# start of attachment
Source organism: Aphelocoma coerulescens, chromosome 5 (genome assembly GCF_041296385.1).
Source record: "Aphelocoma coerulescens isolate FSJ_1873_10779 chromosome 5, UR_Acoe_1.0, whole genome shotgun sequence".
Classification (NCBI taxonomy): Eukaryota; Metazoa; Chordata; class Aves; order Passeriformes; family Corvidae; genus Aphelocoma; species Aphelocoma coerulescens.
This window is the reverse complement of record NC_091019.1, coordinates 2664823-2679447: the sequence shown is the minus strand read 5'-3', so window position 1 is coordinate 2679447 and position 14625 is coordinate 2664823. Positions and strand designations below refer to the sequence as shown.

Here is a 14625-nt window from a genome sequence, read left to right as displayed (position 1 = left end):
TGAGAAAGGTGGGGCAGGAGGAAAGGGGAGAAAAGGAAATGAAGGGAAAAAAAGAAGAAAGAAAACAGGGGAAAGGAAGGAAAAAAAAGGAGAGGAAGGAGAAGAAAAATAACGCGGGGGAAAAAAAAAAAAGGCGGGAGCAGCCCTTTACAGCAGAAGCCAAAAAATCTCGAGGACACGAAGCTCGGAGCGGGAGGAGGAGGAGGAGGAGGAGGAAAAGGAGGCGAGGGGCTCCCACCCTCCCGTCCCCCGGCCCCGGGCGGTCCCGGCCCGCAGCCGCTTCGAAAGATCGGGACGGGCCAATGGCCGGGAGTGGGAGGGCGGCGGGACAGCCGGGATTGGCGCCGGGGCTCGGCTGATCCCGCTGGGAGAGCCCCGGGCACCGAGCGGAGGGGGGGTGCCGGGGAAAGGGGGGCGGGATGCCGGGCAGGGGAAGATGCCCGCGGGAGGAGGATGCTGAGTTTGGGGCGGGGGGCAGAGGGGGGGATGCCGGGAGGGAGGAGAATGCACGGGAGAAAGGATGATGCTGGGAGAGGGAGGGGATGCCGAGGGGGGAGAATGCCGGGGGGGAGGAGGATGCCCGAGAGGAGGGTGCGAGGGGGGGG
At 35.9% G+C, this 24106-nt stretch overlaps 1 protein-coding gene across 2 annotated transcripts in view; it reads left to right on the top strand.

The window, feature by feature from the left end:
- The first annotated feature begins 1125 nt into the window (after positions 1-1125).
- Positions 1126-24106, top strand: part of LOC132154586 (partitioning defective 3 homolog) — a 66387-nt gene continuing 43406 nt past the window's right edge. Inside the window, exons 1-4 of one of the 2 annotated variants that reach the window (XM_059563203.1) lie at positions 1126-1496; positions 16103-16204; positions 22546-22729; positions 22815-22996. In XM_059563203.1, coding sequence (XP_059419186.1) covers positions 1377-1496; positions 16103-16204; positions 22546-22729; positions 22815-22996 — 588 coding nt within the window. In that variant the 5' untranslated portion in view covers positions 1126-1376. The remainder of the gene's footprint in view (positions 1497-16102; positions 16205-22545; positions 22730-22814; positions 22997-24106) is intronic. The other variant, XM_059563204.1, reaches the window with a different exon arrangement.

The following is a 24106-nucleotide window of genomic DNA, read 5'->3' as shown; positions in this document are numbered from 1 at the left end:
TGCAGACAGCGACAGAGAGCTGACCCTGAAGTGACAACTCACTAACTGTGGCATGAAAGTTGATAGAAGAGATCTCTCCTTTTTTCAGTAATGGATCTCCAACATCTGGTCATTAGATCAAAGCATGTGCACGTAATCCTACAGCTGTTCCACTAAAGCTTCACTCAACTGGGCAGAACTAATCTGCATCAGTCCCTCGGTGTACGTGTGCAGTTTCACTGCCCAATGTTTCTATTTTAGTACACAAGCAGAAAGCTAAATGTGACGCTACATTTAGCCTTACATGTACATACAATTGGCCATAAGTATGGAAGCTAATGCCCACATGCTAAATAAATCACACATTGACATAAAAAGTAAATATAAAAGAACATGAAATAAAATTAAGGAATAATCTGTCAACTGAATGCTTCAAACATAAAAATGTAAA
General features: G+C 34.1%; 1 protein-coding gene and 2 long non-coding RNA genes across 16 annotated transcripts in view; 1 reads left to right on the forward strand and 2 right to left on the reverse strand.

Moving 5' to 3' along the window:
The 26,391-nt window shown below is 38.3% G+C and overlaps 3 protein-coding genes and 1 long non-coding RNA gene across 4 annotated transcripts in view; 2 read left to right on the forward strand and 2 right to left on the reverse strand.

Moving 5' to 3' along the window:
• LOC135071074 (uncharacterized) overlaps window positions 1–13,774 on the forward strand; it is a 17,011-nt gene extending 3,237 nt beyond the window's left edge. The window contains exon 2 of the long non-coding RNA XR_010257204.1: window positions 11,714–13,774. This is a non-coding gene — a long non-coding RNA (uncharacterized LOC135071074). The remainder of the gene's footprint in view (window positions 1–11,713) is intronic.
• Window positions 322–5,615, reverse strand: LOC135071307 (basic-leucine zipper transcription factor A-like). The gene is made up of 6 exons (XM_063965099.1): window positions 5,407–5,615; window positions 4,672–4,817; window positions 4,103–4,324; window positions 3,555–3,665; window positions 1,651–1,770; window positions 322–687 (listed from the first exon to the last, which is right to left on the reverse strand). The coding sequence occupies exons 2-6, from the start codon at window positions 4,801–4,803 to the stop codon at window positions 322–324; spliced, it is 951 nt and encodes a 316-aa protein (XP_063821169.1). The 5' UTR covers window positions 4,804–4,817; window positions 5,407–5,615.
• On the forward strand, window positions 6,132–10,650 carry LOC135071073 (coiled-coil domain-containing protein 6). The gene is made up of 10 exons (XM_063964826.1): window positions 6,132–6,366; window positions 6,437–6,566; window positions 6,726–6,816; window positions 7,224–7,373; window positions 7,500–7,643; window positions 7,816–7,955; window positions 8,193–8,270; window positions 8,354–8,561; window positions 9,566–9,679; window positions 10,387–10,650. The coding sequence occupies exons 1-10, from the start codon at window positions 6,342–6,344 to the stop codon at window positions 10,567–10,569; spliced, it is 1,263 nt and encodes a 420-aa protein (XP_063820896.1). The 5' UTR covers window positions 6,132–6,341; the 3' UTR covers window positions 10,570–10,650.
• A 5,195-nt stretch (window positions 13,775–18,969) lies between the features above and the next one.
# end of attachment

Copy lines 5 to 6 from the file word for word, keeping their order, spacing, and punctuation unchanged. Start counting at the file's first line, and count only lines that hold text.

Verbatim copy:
Here is a 14625-nt window from a genome sequence, read left to right as displayed (position 1 = left end):
TGAGAAAGGTGGGGCAGGAGGAAAGGGGAGAAAAGGAAATGAAGGGAAAAAAAGAAGAAAGAAAACAGGGGAAAGGAAGGAAAAAAAAGGAGAGGAAGGAGAAGAAAAATAACGCGGGGGAAAAAAAAAAAAGGCGGGAGCAGCCCTTTACAGCAGAAGCCAAAAAATCTCGAGGACACGAAGCTCGGAGCGGGAGGAGGAGGAGGAGGAGGAGGAAAAGGAGGCGAGGGGCTCCCACCCTCCCGTCCCCCGGCCCCGGGCGGTCCCGGCCCGCAGCCGCTTCGAAAGATCGGGACGGGCCAATGGCCGGGAGTGGGAGGGCGGCGGGACAGCCGGGATTGGCGCCGGGGCTCGGCTGATCCCGCTGGGAGAGCCCCGGGCACCGAGCGGAGGGGGGGTGCCGGGGAAAGGGGGGCGGGATGCCGGGCAGGGGAAGATGCCCGCGGGAGGAGGATGCTGAGTTTGGGGCGGGGGGCAGAGGGGGGGATGCCGGGAGGGAGGAGAATGCACGGGAGAAAGGATGATGCTGGGAGAGGGAGGGGATGCCGAGGGGGGAGAATGCCGGGGGGGAGGAGGATGCCCGAGAGGAGGGTGCGAGGGGGGGG